Another clever part of Kondo’s decluttering technique is bringing everything in a category, say clothes, to one spot in your house before deciding what stays or goes. In other words, don’t do your sorting room by room. All the clothes must be in one location.

She has other tips to make decluttering more successful. Do it alone, especially don’t let your Mom be there. Another is using black plastic bags for the discarded stuff to discourage “re-evaluating.”

This book is a great place to start when you’re ready to declutter your life. One of her client realized that, “Letting go is more important than adding.”

If simplicity really is the highest form of sophistication, start by getting rid of the boring parts.

EDC again

red bagEDC stands for “every day carry,” the stuff you carry around when you leave the house.

There’s a subculture of people interested in displaying, discussing, and looking at EDC of other folks. I don’t know how big the EDC subculture is, but it’s big enough to have sites online dedicated to EDC.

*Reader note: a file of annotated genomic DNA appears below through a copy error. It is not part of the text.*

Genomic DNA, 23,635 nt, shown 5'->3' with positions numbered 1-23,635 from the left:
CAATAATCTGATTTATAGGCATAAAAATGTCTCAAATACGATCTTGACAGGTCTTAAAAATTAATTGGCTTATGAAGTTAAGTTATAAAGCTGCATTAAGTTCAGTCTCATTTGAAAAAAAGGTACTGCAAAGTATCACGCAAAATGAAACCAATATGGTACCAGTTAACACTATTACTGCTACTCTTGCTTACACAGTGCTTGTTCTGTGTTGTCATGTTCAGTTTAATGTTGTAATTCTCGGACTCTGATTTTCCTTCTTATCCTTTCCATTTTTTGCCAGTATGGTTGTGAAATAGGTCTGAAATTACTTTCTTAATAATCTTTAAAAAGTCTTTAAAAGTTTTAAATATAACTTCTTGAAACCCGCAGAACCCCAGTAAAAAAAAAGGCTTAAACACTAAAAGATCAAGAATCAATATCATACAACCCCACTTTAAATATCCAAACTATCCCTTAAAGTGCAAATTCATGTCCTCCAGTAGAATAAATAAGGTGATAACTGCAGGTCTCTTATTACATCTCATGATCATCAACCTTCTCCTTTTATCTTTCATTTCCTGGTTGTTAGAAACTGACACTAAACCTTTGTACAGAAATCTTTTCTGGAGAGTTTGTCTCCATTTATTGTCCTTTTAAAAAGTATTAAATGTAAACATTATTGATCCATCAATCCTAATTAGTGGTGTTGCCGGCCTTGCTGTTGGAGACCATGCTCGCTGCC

I wrote about EDC years ago. It was a guilty pleasure for a while. But eventually, most of the EDC submissions begin looking similar: keys, a knife( usually a Spyderco), an expensive penlight, a multitool (usually a Leatherman), and a few other bits and bobs. So I stopped visiting.

Then I checked in on the EDC scene last week.

The stuff being carried every day isn’t much different except for newer iPhones and such. The site though is more sophisticated. Maybe monetized would be a better way to say it. Now, when you let your cursor hover over an EDC photo, each item is overlaid with a number corresponding to numbered hot links just below the photo. If you click on the item description you’ll be sent to Amazon, or some other vendor. There are even notes in the description to let you know if an item is on sale.